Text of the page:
Aberystwith Harbour.jpeg
The harbor in Aberystwyth, painted c. 1850

Although the world's busiest port is a hotly contested title, in 2006 the world's busiest harbor by cargo tonnage was the Port of Shanghai.[7]

The following are large natural harbors:

See also

Notes

  1. ^ "Archived copy". Archived from the original on 2014-02-23. Retrieved 2014-01-21.CS1 maint: Archived copy as title (link)
  2. ^ Hattendorf, John B. (2007), The Oxford encyclopedia of maritime history, Oxford University Press, p. 590, ISBN 978-0-19-513075-1
  3. ^ U.S. Polar Programs National Science Foundation FY2000.
  4. ^ "Circuit Guide | Punta del Este, Uruguay". FIA Formula E. Retrieved 2014-08-24.
  5. ^ "Formula E reveals circuit for Punta del Este ePrix". FIA Formula E. 2014-06-20. Retrieved 2014-08-24.
  6. ^ "Formula E unveils Punta del Este circuit in Uruguay". autosport.com. 2014-06-20. Retrieved 2014-08-24.
  7. ^ "AAPA World Port Rankings 2006". Archived from the original on 2008-12-21.

External links

Attack on Pearl Harbor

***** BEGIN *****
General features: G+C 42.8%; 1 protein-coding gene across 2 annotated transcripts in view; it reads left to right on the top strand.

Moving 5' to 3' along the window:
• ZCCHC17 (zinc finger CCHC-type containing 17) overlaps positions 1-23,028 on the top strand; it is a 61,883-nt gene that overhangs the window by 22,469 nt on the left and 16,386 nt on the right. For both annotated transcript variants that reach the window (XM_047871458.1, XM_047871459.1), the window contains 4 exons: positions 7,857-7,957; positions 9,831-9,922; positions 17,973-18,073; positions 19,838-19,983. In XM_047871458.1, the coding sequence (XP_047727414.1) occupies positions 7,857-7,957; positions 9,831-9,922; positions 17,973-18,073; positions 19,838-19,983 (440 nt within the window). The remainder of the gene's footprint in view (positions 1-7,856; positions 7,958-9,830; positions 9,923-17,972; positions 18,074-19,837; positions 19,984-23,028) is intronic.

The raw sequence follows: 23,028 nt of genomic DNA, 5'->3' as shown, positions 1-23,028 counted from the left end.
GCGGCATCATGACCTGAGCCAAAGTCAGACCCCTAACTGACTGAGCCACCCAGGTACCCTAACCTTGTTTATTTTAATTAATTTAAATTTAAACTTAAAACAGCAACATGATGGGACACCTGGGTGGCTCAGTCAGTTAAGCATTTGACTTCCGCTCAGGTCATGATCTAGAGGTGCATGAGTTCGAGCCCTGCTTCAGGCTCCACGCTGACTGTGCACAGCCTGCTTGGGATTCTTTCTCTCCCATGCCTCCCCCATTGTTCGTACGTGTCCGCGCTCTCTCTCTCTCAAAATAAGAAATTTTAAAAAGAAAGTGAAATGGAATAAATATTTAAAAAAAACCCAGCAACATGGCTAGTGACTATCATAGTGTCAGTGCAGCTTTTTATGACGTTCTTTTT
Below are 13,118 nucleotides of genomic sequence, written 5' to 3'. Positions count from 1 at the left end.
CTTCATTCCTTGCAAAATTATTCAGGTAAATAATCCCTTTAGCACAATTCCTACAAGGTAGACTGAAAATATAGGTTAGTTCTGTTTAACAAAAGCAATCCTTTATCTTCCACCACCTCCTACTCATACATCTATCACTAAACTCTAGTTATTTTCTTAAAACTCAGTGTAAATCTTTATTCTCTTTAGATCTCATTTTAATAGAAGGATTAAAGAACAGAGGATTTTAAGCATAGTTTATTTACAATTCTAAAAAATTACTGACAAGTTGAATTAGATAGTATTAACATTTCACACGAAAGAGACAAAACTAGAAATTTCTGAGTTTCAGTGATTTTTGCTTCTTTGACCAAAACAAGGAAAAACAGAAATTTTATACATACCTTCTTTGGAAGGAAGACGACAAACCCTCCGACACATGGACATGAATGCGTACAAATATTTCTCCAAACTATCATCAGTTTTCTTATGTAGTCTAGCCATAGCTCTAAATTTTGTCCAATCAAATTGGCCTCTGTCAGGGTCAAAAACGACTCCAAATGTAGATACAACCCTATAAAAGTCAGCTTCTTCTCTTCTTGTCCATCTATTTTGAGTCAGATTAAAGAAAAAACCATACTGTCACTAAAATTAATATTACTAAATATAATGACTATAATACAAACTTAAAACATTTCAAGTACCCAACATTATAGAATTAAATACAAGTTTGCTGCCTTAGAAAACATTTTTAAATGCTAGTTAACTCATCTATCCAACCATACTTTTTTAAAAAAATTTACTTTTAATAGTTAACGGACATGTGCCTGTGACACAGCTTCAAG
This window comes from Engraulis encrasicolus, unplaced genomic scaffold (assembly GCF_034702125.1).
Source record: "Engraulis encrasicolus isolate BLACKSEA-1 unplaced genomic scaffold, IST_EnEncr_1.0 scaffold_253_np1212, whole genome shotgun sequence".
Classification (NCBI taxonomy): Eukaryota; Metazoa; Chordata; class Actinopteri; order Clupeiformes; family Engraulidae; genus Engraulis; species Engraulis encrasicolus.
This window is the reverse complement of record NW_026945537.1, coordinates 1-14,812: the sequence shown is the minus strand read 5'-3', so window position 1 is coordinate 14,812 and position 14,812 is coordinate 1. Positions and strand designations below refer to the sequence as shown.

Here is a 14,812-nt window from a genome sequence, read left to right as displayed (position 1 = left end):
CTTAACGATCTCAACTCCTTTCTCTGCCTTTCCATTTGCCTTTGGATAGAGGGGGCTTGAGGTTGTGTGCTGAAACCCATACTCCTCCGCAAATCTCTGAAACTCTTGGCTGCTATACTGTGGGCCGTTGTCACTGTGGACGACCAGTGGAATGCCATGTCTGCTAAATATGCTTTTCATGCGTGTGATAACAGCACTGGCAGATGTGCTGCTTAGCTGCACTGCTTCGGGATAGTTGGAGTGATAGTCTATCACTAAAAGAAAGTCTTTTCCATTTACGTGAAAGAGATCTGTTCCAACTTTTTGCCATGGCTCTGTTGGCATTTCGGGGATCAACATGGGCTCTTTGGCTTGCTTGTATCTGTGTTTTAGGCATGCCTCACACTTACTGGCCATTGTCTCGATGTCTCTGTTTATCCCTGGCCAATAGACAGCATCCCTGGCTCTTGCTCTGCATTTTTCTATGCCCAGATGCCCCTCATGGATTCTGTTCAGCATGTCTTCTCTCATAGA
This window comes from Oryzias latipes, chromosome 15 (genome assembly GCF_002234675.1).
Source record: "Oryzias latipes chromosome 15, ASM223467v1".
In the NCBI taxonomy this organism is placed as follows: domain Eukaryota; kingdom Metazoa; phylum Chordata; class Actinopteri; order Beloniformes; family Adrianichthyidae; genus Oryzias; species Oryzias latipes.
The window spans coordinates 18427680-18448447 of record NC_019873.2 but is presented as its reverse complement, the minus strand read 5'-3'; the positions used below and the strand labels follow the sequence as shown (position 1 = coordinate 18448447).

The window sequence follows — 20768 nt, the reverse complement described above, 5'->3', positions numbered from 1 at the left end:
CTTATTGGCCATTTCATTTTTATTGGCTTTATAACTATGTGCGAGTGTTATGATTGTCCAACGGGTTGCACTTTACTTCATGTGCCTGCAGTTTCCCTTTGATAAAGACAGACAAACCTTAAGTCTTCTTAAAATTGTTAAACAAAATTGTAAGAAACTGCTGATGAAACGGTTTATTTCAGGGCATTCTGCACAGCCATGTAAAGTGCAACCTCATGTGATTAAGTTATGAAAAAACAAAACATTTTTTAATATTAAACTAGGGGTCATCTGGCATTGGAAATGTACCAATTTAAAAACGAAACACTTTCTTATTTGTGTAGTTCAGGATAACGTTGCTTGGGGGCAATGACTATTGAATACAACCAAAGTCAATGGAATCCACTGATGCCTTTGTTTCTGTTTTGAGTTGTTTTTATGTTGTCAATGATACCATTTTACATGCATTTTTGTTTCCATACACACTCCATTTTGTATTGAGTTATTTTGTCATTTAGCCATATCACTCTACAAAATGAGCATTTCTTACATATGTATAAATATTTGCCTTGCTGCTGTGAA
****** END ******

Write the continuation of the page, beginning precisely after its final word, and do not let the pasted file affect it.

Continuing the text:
The Attack on Pearl Harbor was a surprise military strike by the Imperial Japanese Navy Air Service upon the United States (a neutral country at the time) against the naval base at Pearl Harbor in Honolulu, Hawaii on Sunday morning, December 7, 1941. The attack led to the United States' formal entry into World War II the next day. The Japanese military leadership referred to the attack as the Hawaii Operation and Operation AI, and as Operation Z during its planning.Japan intended the attack as a preventive action to keep the United States Pacific Fleet from interfering with its planned military actions in Southeast Asia against overseas territories of the United Kingdom, the Netherlands, and the United States. Over the course of seven hours there were coordinated Japanese attacks on the U.S.-held Philippines, Guam and Wake Island and on the British Empire in Malaya, Singapore, and Hong Kong. Additionally, from the Japanese viewpoint, it was seen as a preemptive strike.The attack commenced at 7:48 a.m. Hawaiian Time (18:18 GMT). The base was attacked by 353 Imperial Japanese aircraft (including fighters, level and dive bombers, and torpedo bombers) in two waves, launched from six aircraft carriers. All eight U.S. Navy battleships were damaged, with four sunk. All but USS Arizona were later raised, and six were returned to service and went on to fight in the war. The Japanese also sank or damaged three cruisers, three destroyers, an anti-aircraft training ship, and one minelayer. 188 U.S. aircraft were destroyed; 2,403 Americans were killed and 1,178 others were wounded. Important base installations such as the power station, dry dock, shipyard, maintenance, and fuel and torpedo storage facilities, as well as the submarine piers and headquarters building (also home of the intelligence section) were not attacked. Japanese losses were light: 29 aircraft and five midget submarines lost, and 64 servicemen killed. One Japanese sailor, Kazuo Sakamaki, was captured.